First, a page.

In 2013 Canada becomes the chair of the Arctic Council, an organization barely noticed at its birth in September 1996, when Canada was its founding chair. Opposed by the United States, underfunded, without a permanent secretariat, and lacking terms of reference and rules of procedure, the Arctic Council limped into existence.
Today it is the principal forum in which the eight Arctic states interact and plan the increasingly important future of the Arctic.
Three principal factors converged to form the Arctic Council: firstly, the emergence of co-operation, autonomy, and assertiveness among the indigenous peoples of the North, particularly the Inuit; secondly, the greater concern for the environment and the understanding that the Arctic had a particular significance in global climate change and that Arctic peoples were subject to persistent organic pollutants from distant places; and, above all, the end of the Cold War, which had made the Arctic one of the most militarized areas in the world.
In the 1950s the government of Canada asserted its sovereign authority by removing Inuit families from their homes in northern Quebec and resettling them in the High Arctic. By the 1970s, such actions were unthinkable.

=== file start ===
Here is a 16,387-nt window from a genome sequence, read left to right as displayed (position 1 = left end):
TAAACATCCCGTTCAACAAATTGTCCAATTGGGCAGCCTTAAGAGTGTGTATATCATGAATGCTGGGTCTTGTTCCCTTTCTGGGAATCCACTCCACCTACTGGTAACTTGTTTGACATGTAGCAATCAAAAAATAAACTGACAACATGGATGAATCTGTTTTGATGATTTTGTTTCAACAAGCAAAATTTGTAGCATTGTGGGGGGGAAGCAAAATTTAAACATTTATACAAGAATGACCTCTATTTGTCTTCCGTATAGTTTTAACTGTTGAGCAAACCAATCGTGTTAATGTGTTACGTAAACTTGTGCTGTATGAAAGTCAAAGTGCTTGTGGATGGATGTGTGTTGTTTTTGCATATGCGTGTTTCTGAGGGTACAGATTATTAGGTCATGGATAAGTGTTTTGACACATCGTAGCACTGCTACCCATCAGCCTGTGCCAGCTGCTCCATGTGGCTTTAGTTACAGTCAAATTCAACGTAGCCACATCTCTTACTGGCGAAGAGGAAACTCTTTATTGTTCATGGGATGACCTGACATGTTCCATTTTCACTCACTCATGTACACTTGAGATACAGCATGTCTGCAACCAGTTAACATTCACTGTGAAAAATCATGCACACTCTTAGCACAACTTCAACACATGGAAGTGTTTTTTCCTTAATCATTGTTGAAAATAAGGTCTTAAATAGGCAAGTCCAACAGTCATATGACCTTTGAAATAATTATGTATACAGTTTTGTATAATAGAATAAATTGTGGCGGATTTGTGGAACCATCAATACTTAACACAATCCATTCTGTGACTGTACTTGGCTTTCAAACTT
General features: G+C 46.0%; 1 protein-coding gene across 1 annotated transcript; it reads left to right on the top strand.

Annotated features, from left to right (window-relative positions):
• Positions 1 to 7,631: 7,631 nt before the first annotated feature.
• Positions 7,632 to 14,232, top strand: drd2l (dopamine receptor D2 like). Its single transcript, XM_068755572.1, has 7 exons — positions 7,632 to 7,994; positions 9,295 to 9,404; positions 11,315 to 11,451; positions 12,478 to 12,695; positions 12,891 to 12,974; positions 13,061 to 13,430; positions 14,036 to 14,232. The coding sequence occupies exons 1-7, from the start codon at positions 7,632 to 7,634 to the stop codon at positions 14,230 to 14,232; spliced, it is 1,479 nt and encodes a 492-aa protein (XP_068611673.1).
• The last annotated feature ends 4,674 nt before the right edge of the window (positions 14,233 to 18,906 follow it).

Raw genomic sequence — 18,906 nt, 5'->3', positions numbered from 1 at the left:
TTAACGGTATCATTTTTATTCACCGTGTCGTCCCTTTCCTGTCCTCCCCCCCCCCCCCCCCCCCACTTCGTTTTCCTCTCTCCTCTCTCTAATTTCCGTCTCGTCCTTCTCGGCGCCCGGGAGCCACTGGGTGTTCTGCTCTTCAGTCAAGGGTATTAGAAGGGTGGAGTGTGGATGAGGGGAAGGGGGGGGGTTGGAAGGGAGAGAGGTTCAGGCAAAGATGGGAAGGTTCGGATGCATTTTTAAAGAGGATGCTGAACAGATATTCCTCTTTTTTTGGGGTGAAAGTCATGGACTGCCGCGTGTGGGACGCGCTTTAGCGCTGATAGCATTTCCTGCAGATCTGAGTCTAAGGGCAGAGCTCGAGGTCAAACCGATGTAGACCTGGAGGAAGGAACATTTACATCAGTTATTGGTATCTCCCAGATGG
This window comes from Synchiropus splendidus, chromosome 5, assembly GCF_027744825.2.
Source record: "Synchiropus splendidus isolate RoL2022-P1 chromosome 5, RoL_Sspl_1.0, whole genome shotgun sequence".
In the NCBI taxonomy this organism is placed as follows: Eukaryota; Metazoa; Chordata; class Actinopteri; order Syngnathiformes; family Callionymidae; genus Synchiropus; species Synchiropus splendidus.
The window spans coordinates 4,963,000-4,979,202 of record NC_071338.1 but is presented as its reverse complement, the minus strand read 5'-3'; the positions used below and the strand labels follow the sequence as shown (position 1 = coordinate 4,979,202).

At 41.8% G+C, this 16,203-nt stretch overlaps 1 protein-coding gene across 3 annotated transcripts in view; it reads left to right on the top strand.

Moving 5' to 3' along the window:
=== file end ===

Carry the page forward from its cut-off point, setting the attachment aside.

Articulate leaders appeared among the Inuit and expressed demands that their voices be heeded when their future was being decided. As part of the so-called “rights revolution” of the 1970s, governments responded more willingly to Aboriginal demands. The massive James Bay project in northern Quebec, for example, led to a land claim settlement with the Cree and Inuit of northern Quebec.
The Makivik Corporation was formed from proceeds of the James Bay and Northern Quebec Agreement. It soon became a training ground for leaders such as Mary Simon, Canada’s first Arctic ambassador. Before her appointment as ambassador in 1994, she had been the president of the Inuit Circumpolar Council (ICC), which was formed in 1977 to link together Inuit in Alaska, Canada, and Greenland.
Although the ICC often quarrelled with international environmental NGOs that advocated animal welfare, it strongly urged greater attention to environmental concerns, especially in the 1980s, when it became clear that pollution was a major concern in the North American Arctic. Simultaneously, Scandinavians worried about the impact of decrepit Soviet nuclear plants as demonstrated by the Chernobyl disaster and the many nuclear submarines in nearby waters.
On October 2, 1987, the dynamic new Soviet leader Mikhail Gorbachev responded to these fears and offered new hopes for the Arctic. In Murmansk, U.S.S.R., the largest Arctic city, he gave a remarkable speech that confronted not only the environmental challenges but also growing Arctic militarization. He called for joint action by Arctic nations to deal with the sensitive Arctic environment and for the creation of a “zone of peace” in the North.